E-fuels: towards a more sustainable future for truck transport shipping and aviation

Voltachem, Smartport, TNO

TNO has published (September 2020) a whitepaper on the potential of e-fuels for three modes of transport: long-haul road transport, shipping (inland and short/ long distances over sea) and aviation.  This study analysed the following e-fuels: hydrogen, e-methanol, e-diesel, e-ammonia, e-LNG and e-kerosene.

It foresees market up-take for aviation and shipping after 2030, except for road transport where first deployment could take place some years before.

In terms of costs, the differences between the various e-fuels turn out to be relatively small. Hydrogen is the most economical fuel to produce, but higher distribution and powertrain costs level out this advantage. The costs of producing e-LNG, e-methanol and e-diesel are sensitive to varying CO2 costs, and all e-fuels are sensitive to electricity costs.

For e-diesel and e-kerosene, existing infrastructure can be used. For e-LNG, existing infrastructure has to be expanded (e.g. in terms of capacity). For e-methanol (liquid) and e-ammonia (compressed or cryogenic), new tank infrastructure will be required.

From a storage perspective, liquid fuels are the most feasible. E-ammonia requires a larger storage volume than liquid fuels and needs to be compressed to approximately 10 bar or cooled to -30°C in order to make it a reasonable fuel option. E-LNG requires about the same space as cooled e-ammonia but the tank and fuel supply system are more expensive than for ammonia.

Currently, the production of biofuels is less energy intensive than the production of e-fuels.

The production of e-fuels will lead to a large demand for electricity from renewable sources, water and CO2.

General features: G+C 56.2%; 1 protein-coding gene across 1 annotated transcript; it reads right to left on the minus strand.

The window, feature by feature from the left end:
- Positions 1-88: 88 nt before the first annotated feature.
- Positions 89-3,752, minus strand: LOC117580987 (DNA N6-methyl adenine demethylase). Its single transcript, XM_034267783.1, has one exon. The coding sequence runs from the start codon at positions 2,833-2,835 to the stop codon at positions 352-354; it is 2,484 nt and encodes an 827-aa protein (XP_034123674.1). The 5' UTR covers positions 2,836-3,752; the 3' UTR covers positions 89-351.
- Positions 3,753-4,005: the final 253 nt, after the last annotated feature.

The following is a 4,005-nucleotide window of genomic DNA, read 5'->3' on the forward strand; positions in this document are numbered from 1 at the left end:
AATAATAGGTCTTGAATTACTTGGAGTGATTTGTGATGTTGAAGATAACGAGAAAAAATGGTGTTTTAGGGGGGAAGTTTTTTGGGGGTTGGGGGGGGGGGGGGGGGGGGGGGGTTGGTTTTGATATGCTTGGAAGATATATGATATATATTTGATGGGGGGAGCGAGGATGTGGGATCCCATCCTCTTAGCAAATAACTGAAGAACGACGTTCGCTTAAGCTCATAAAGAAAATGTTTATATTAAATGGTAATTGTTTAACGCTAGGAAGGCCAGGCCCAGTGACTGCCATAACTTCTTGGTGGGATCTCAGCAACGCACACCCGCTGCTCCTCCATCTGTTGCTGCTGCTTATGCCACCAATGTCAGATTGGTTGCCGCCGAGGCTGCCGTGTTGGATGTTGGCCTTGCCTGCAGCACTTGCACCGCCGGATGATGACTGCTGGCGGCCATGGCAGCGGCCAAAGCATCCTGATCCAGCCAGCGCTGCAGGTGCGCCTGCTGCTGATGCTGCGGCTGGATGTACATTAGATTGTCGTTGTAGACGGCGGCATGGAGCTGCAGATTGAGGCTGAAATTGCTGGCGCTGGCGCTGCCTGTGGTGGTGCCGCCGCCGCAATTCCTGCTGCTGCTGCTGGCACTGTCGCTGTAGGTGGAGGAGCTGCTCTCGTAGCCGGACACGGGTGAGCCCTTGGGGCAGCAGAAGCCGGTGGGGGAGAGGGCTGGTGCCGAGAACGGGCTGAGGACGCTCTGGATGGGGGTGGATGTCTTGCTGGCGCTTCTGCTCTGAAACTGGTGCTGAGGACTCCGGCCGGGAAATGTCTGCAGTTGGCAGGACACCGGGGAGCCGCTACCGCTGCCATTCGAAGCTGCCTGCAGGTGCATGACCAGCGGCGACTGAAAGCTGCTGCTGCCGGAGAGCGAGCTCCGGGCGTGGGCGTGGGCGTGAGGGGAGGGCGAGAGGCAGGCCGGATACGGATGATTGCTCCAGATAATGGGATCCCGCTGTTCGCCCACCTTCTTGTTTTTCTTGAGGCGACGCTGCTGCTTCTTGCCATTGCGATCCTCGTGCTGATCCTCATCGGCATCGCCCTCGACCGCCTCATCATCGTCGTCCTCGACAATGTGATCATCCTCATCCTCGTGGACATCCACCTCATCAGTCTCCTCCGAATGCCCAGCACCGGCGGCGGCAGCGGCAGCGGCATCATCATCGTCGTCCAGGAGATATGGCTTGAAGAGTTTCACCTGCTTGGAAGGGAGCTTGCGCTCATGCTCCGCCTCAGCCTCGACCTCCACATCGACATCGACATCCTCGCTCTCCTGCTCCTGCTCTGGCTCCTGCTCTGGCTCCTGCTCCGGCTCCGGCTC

For 2050, the white paper, forecasts for the Netherlands a fuel demand of 960 PJ for international transport modes, (aviation, shipping long haul). If in a theoretical example 960 PJ of fuels is produced in the form of e-methanol, this would require more than 2000 PJ of electricity. Currently, the maximum Dutch offshore wind capacity is estimated at 900 PJ.

A transition to e-fuels production, in this example e-methanol, would further require a capacity of 68 GW water electrolysers, 58 methanol plants with a capacity of 2 ktonne/day each and a feedstock of > 70 Mtonne CO2/annum, which would require extensive DAC installations and probably a seawater desalination plant (since electrolysis requires substantial volumes of water).

In sum, the production of e-mehanol, in this example, will require a significant amount of space for hydrogen plants, methanol production plants and DAC. This shows the considerable challenge ahead for greening molecules for fuels and feedstocks in the large Dutch petrochemical industry.

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